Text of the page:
“After years of active suffrage work in New York, Alice Paul chose Inez Milholland in 1916 to represent the women of the East, who could not vote… Inez’s passionate ‘Appeal to Women Voters of the West,’ in which she called for united action by women to pass the 19th Amendment, still echoes in the history of oratory today.”
The 2020 Women’s Vote Centennial Initiative (WVCI) website, www.2020centennial.org, serves as a central organizing and information-sharing entity for programs, projects, and activities that commemorate the 100th anniversary of the 19th Amendment and stimulate dialogue to address the ongoing fight for women’s rights.
The purpose of the 2020 Women’s Vote Centennial Initiative is to ensure that the 100th anniversary of the 19th Amendment is acknowledged throughout the United States in ways that: 1) include the influence and stories of the various components of the suffrage movement in ways that reflect the accuracy of the historical record; 2) recognize the legal and social advances resulting from the 19th Amendment; 3) acknowledge the inadequacies of the Amendment’s implementation; 4) describe its continuing relevance to the ongoing struggle for equal rights; 5) encourage involvement in large and small activities at all levels by diverse public, nonprofit, and private organizations and individuals.
For more information and resources about the 2020 Women’s Vote Centennial Initiative visit www.2020centennial.org.
Throughout 2018, the National Women’s History Project honored fifteen outstanding women for their unrelenting and inspirational persistence, and for understanding that, by fighting all forms of discrimination against women and girls, they are shaping America’s history and our future. These 2018 Honorees refused to be silenced. Their lives demonstrate the power of voice, of taking action, and of believing that meaningful and lasting change is possible.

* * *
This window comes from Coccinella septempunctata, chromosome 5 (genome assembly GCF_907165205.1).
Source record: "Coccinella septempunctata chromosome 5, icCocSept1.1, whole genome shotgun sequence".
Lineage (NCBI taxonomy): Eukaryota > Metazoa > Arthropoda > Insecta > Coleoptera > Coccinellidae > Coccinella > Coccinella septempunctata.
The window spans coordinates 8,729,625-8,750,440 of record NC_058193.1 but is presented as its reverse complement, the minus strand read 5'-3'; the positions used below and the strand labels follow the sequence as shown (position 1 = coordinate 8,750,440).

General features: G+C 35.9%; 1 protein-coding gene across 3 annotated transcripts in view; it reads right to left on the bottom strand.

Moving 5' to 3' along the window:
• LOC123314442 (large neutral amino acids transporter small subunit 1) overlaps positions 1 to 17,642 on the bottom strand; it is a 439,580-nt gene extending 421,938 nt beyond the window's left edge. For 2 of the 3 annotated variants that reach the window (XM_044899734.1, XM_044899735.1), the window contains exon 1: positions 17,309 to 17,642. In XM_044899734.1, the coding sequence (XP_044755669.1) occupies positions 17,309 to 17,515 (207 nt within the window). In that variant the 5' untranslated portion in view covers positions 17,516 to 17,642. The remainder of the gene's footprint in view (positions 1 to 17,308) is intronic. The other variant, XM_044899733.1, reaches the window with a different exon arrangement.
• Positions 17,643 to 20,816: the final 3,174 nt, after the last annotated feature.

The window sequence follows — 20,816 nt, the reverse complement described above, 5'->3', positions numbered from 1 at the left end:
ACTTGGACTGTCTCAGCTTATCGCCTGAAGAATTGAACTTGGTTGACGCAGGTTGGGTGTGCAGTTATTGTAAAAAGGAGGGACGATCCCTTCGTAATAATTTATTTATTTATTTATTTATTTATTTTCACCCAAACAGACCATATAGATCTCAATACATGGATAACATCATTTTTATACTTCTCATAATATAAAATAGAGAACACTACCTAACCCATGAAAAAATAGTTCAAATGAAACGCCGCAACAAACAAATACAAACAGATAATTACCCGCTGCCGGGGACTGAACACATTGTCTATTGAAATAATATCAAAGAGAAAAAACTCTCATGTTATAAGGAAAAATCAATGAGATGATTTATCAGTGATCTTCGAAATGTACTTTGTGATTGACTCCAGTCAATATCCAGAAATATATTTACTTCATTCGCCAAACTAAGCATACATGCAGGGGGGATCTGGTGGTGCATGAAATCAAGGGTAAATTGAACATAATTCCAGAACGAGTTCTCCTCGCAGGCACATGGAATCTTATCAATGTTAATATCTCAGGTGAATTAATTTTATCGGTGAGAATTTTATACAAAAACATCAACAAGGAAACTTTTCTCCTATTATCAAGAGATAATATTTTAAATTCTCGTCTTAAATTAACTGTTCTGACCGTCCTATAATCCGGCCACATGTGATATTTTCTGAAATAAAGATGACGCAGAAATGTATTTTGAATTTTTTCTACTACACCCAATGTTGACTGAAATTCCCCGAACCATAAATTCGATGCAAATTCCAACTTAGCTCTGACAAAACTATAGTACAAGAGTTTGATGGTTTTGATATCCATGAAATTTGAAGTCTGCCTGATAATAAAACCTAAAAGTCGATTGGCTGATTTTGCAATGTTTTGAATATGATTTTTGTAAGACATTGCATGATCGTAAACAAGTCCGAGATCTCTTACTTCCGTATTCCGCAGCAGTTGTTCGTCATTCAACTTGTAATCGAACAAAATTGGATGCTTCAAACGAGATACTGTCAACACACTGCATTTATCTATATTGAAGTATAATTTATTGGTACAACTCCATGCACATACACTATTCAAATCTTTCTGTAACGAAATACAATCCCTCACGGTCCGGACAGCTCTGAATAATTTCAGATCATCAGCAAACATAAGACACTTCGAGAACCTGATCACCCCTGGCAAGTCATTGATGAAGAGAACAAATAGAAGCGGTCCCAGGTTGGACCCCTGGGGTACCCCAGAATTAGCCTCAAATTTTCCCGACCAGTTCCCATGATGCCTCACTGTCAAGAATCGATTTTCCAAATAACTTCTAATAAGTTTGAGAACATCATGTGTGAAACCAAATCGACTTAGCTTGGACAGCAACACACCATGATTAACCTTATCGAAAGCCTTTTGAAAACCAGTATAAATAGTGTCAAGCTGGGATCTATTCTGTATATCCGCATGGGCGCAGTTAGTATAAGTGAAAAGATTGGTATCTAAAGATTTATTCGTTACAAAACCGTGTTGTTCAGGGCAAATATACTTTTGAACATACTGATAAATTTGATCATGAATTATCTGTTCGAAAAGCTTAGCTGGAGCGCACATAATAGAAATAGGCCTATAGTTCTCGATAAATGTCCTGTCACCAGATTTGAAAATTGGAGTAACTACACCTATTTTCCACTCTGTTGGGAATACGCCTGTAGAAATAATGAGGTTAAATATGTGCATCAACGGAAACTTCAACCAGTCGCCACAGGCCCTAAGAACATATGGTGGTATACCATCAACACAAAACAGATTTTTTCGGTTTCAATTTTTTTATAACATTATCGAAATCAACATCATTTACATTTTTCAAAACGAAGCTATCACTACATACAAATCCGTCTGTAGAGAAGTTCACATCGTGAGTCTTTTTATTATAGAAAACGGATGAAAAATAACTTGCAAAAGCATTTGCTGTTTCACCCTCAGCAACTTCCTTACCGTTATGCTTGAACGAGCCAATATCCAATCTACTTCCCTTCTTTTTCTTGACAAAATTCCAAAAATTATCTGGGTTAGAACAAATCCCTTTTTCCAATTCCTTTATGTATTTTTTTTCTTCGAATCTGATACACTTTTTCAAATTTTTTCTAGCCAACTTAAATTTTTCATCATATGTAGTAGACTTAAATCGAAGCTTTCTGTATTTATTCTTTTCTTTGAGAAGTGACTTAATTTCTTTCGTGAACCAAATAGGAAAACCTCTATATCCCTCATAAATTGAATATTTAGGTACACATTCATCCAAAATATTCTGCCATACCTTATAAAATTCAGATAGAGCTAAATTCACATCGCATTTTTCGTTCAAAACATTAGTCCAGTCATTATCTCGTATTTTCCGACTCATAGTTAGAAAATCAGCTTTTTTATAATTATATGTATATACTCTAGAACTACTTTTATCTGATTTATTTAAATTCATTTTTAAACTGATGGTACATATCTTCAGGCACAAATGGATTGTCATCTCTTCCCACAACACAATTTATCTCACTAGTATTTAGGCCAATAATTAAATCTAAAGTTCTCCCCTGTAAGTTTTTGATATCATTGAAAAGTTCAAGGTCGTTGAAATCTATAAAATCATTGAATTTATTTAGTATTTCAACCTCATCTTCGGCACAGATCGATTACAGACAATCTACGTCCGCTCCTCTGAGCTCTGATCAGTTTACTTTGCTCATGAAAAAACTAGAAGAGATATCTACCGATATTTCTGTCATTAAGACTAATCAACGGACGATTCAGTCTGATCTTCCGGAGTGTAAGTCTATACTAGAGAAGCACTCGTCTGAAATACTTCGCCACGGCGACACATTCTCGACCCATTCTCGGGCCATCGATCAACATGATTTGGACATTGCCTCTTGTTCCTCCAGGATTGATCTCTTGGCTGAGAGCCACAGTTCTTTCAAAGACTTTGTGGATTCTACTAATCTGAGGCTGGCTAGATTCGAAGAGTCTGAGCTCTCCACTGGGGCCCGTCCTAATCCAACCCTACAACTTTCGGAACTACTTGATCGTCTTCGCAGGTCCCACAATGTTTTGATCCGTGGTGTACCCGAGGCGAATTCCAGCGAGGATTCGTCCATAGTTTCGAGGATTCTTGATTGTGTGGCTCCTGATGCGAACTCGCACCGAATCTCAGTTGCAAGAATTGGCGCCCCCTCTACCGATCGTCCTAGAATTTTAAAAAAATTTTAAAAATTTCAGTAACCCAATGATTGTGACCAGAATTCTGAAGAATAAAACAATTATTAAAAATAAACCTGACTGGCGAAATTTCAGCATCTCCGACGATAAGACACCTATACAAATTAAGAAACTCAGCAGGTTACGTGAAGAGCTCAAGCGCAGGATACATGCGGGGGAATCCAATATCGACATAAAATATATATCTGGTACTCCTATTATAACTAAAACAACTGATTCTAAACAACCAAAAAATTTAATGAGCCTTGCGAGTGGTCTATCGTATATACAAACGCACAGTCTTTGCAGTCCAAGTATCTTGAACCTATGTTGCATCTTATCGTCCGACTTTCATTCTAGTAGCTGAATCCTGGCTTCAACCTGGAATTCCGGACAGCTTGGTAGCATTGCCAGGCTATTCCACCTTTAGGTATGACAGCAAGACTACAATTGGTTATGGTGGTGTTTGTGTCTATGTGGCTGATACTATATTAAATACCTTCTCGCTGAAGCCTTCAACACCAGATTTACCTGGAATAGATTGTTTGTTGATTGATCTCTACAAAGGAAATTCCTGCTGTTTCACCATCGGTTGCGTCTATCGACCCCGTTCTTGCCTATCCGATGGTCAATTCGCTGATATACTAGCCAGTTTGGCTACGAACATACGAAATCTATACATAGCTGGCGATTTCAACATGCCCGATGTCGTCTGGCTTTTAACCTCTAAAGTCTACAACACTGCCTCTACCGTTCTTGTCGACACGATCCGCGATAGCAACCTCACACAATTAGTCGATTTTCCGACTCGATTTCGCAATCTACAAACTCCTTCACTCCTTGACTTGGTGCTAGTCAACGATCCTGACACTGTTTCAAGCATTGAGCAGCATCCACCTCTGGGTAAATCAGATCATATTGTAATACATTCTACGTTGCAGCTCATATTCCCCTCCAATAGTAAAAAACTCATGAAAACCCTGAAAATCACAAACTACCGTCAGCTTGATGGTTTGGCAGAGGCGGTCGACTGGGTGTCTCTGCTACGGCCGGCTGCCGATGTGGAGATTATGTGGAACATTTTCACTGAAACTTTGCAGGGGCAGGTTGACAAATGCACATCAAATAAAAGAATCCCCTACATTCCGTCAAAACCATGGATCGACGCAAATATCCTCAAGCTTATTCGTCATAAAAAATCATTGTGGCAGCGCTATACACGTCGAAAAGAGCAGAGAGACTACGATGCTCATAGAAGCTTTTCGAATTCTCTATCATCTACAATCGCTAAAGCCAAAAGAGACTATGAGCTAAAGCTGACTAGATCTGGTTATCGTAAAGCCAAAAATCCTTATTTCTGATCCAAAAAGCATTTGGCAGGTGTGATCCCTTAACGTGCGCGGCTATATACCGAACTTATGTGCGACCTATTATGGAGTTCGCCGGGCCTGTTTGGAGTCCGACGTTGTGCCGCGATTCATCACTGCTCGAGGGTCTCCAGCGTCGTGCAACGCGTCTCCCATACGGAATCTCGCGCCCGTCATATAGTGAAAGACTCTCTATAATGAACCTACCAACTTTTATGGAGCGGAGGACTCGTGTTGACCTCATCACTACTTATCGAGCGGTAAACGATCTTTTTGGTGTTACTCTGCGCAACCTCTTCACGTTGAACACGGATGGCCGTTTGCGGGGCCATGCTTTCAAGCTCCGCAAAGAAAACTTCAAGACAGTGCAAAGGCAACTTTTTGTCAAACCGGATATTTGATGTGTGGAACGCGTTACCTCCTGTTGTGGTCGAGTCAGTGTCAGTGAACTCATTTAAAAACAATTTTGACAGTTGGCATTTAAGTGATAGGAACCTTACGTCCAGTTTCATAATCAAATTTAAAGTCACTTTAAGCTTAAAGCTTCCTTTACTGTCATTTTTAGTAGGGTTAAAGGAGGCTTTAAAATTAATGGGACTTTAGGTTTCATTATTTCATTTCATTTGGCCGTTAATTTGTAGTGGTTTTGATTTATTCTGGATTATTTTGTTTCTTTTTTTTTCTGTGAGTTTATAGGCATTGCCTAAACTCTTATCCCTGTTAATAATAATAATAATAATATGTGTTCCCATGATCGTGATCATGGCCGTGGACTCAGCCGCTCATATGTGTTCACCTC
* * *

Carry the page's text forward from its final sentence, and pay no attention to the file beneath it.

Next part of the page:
The National Women’s History Project was behind the 2016 centennial observance of the death of Inez Milholland in 1916.
In 2017, many individuals and organizations across the nation continued honoring Inez through events and special occasions. In 2018, the NWHP was behind nominating Inez to be inducted in the National Women’s Hall of Fame for 2019. Let’s cross our fingers that it happens!
When you think about Inez Milholland, also think about Turning Point Suffragist Memorial. We need visibility for the tens of thousands of women and their allies who worked from dawn to dusk for decades to win the right to vote. Donate so that the doors of the memorial can open in 2020.
The Turning Point Suffragist Memorial is planning to bring news of the women’s suffrage movement to the attention of the public. This includes Inez Milholland, the U.S. suffrage martyr and the tens of thousands of American women—known and unknown—who built a base of support for us today.
“The life of Inez Milholland was cut short after only 30 years, yet her influence has lasted so long. This speaks to her enormous influence on American life and women’s history. Few suffragists gained her level of popularity and few spoke publicly with such courage and eloquence as Inez.”
People are talking about 2020, the nation’s suffrage centennial. Make sure you have Inez Milholland on your “to do” list for 2019 as you prepare for 2020.